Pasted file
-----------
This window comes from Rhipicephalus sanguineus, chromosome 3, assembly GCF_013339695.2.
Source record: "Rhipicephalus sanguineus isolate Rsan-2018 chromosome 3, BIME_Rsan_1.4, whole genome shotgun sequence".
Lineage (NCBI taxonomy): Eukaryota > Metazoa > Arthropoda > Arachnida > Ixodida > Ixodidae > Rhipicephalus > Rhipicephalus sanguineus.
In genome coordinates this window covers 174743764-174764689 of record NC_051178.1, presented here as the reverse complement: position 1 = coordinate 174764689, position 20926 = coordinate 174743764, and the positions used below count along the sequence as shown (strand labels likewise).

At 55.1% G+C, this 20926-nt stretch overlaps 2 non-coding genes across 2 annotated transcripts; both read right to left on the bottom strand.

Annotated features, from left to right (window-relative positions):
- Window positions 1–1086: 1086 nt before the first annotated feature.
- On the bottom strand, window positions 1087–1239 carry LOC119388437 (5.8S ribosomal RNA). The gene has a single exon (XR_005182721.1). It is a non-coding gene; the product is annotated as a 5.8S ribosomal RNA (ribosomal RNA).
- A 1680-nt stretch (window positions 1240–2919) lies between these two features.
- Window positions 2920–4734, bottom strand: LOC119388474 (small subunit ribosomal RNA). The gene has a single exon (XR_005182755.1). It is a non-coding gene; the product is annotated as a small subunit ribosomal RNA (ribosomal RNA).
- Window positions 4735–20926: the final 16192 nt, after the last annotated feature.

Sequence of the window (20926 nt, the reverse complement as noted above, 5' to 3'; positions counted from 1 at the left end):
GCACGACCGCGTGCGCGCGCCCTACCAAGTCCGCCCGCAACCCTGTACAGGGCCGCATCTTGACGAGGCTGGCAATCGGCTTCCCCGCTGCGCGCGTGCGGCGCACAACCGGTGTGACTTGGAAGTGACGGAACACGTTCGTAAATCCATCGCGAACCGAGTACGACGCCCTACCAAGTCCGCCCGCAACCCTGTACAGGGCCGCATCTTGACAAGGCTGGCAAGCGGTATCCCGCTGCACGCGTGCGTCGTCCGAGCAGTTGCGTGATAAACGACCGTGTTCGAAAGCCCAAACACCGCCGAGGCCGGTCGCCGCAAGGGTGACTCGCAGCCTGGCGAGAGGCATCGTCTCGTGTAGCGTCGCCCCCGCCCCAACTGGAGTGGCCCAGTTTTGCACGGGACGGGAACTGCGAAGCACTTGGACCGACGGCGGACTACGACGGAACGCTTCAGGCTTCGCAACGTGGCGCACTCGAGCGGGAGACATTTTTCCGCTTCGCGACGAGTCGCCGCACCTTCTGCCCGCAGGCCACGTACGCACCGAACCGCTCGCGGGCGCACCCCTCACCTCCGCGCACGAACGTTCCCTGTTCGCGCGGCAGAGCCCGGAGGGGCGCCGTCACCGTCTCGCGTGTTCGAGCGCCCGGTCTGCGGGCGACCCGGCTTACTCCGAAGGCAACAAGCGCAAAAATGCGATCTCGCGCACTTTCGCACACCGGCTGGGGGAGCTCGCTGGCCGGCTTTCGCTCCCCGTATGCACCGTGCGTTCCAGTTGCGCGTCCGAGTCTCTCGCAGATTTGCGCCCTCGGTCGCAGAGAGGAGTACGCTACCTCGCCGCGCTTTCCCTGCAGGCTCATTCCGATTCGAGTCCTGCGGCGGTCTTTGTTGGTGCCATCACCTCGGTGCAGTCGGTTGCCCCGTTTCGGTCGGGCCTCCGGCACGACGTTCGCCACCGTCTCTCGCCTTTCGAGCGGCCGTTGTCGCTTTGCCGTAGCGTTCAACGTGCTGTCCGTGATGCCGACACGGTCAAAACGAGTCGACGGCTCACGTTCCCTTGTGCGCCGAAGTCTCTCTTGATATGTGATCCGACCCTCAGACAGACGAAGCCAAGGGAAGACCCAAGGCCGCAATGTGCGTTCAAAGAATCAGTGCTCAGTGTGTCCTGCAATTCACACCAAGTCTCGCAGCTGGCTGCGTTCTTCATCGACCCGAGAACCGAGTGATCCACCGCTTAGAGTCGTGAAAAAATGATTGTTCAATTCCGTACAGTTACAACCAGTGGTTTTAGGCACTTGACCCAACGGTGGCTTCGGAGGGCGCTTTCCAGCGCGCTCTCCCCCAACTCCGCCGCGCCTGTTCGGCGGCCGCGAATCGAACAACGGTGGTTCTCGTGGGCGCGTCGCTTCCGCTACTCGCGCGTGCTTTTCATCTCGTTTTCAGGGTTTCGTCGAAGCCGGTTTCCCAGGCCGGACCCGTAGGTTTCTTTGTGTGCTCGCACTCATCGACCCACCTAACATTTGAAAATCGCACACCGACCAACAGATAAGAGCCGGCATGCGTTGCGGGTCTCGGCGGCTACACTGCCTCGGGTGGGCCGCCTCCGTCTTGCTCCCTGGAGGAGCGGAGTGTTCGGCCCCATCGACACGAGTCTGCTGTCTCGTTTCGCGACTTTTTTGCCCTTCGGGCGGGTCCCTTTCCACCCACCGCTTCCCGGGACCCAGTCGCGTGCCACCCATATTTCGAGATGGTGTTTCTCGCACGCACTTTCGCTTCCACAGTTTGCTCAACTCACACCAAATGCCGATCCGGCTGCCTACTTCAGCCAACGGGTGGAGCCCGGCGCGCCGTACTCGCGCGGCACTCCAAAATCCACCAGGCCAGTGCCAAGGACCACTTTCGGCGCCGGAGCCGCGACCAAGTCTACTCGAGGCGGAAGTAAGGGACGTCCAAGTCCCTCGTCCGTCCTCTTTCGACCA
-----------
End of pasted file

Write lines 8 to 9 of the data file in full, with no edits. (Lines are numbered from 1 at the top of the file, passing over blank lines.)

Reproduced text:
- On the bottom strand, window positions 1087–1239 carry LOC119388437 (5.8S ribosomal RNA). The gene has a single exon (XR_005182721.1). It is a non-coding gene; the product is annotated as a 5.8S ribosomal RNA (ribosomal RNA).
- A 1680-nt stretch (window positions 1240–2919) lies between these two features.